Homeschooling allows flexibility
If G’s having a bad day, we can skip it. We can go outside, play a learning game, or cuddle up on the couch and read a book. She doesn’t have to be on if her body-brain balance won’t let her. The result? She’s happy, we’re happy, and we’ve all learned how to prevent SPD struggles from impacting her academic success.
Homeschooling allows appropriate progress
G can learn what she wants, when she wants. We do follow a curriculum (see below), but I tailor it to her interests, skills, and needs. She doesn’t have to wait for anyone else to catch up, nor does she have to rush through a challenging topic. She can go at her own pace, and we both love it.
Homeschooling allows balance
I’m a high school teacher by trade. One of my biggest fears about homeschooling was the possibility my children would be unable to handle a classroom environment later on down the line. While I realize now this fear was unfounded, it did give rise to something good: I found a hybrid homeschool curriculum. We started with a half-day of classes once a week, and now she and her sister are in “school” from 9 to 3:15 on Thursdays. It hasn’t been perfect: we’ve had to work with the staff to accommodate her needs. But the girls get a classroom experience and time with friends while I hang with the toddler and work on things at home.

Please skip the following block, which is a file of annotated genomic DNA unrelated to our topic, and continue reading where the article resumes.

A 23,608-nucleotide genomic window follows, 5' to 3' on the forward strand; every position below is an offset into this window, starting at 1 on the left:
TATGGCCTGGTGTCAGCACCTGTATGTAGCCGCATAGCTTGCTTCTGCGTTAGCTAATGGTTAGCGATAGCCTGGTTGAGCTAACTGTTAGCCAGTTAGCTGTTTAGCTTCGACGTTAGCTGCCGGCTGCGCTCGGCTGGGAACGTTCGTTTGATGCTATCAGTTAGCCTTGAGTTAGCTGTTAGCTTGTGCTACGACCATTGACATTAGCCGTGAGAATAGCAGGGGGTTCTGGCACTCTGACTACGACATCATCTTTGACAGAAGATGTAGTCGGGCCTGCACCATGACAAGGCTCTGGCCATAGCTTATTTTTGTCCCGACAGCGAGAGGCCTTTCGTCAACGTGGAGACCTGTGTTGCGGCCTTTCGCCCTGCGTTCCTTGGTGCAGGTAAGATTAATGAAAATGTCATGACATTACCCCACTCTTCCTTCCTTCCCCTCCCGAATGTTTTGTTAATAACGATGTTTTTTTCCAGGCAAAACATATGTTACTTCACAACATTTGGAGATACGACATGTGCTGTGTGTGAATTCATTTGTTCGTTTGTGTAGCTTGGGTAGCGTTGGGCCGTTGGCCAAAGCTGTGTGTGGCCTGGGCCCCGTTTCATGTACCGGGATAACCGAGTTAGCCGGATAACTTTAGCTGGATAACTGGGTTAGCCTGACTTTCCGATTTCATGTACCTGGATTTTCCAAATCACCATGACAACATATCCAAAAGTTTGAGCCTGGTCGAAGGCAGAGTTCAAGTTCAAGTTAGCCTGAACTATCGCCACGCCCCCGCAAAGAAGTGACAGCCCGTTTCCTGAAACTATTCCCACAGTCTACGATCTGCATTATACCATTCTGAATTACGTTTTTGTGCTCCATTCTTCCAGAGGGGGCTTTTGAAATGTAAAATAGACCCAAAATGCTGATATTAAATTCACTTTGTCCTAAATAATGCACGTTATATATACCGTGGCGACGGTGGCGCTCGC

Mama, if you’re considering homeschooling a twice-exceptional or special needs child, take heart. It can be done. In fact, it can be the best decision you’ll ever make.
You know your child better than anyone.
You know her heart, her soul, her interests, and her desires. Moms always pick up on it first.
Listen to your gut, and go for it.
This post is part of iHN’s Beyond Academics link up.